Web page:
Locals Share the Road to Recovery
The faces of addiction may inspire you.
(page 2 of 3)
A Secret Support Society
“You know, here we are in a resort town where everybody drinks every night and I had a bunch of pals that I drank too much with. I chose to stop because I knew my mom’s sisters and the course their lives took and I didn’t want it for me,” shares local Spooky Taft.
Taft began attending 12-step meetings and now, 13 years sober, still goes two to three times a week. “There are a lot of 12-step programs here. I affectionately call it our secret society because we are all very close. Recovery here is very strong, very powerful. The people here bend over backwards for you.” Different meetings in the area deal with different types of addiction—alcohol, narcotics, overeaters, debtors and addictive relationships.
At meetings, like the teen support groups Taft has led, people become aware of their trigger points—what triggers them to use. “Every adolescent has problems at home and you try to get them to change how they react to their problems—like their parents, so that when their mother or father gets down on them, they don’t turn around and sabotage themselves. They don’t go out and get drunk because Mom yelled at them. We try to come up with behavior to replace the drinking, like maybe go outside for a walk or a jog, call a friend and go to a movie.” Or attend a 12-step meeting. Moving away from the group of friends you drink with is also important. This is called cognitive behavior change—first becoming aware of what makes you drink (trigger points), and then substituting different behavior choices.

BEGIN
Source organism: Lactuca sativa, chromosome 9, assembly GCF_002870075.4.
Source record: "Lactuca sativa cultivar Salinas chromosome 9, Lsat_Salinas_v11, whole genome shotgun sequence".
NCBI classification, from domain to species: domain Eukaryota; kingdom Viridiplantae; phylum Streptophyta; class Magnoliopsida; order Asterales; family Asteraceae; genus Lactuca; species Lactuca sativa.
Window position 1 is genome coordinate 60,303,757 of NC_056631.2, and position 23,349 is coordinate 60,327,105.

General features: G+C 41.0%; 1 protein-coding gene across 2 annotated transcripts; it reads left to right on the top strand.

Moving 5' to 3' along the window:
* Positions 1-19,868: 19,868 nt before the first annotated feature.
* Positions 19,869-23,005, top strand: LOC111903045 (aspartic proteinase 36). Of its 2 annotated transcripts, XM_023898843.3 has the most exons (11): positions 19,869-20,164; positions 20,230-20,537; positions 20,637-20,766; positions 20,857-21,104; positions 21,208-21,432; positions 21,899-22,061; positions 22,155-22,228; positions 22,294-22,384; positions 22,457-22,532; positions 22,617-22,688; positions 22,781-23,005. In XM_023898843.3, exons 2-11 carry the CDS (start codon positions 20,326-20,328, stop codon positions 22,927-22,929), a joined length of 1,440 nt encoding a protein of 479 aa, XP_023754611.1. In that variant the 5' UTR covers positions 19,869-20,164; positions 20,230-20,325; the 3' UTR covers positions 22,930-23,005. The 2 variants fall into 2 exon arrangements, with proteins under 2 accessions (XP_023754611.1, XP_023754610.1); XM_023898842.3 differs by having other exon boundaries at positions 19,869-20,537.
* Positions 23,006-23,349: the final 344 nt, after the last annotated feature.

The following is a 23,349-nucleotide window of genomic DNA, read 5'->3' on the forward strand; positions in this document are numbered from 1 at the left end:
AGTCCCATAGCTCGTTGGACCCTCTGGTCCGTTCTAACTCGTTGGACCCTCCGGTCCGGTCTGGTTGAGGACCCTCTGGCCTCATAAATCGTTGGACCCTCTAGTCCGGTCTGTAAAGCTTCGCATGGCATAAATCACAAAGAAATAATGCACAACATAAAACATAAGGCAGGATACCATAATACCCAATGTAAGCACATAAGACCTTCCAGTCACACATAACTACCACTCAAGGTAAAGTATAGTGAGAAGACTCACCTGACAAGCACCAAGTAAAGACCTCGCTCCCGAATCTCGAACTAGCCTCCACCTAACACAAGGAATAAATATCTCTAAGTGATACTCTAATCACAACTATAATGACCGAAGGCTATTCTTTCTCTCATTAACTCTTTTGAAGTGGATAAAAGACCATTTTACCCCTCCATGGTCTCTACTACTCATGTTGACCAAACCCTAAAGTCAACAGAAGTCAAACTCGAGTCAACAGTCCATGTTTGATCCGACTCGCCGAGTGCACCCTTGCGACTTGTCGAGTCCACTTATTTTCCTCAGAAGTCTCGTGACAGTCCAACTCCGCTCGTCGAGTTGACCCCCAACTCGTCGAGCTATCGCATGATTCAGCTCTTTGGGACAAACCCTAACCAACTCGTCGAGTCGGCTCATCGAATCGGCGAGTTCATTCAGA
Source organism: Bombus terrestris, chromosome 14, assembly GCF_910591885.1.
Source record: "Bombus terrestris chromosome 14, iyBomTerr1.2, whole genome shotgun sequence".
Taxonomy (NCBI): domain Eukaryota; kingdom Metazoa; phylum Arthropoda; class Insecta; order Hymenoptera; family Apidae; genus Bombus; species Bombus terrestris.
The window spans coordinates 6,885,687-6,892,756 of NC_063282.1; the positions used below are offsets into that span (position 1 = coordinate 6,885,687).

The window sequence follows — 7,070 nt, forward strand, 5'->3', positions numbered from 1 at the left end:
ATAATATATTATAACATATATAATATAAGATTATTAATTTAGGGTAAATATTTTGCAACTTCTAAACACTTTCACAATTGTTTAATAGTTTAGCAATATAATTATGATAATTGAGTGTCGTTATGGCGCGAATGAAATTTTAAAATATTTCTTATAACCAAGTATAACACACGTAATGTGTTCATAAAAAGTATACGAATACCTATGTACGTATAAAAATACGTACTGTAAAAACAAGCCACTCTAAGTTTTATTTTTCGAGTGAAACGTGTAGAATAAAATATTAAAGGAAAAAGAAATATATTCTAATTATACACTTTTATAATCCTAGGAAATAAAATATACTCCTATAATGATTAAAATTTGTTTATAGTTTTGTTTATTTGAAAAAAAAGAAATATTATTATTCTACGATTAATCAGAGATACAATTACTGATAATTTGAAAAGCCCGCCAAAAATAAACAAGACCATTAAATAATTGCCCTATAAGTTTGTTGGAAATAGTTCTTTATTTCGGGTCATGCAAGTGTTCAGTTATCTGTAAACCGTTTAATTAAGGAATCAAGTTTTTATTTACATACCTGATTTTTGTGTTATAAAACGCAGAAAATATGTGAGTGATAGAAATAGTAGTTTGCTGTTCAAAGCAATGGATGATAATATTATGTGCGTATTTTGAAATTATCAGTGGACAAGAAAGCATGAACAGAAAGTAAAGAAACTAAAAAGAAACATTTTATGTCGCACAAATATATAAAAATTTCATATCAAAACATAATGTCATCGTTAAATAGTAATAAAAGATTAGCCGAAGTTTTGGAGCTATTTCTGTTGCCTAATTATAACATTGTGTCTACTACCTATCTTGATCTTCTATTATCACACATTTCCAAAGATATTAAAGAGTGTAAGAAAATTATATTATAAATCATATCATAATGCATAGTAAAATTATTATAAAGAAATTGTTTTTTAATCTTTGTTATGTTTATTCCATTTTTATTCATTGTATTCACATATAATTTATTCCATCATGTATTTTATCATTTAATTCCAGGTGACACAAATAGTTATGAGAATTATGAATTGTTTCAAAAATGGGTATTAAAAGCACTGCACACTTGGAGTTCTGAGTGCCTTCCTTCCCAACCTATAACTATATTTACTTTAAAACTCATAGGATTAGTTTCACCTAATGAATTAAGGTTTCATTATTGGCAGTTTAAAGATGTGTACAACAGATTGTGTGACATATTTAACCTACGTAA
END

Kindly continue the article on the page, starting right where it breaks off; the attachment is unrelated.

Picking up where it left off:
Taft is presently working toward her certification as an alcohol and drug counselor. “Life is just so full and busy and great now. When you get clean and sober, you become who you were supposed to be.” >>>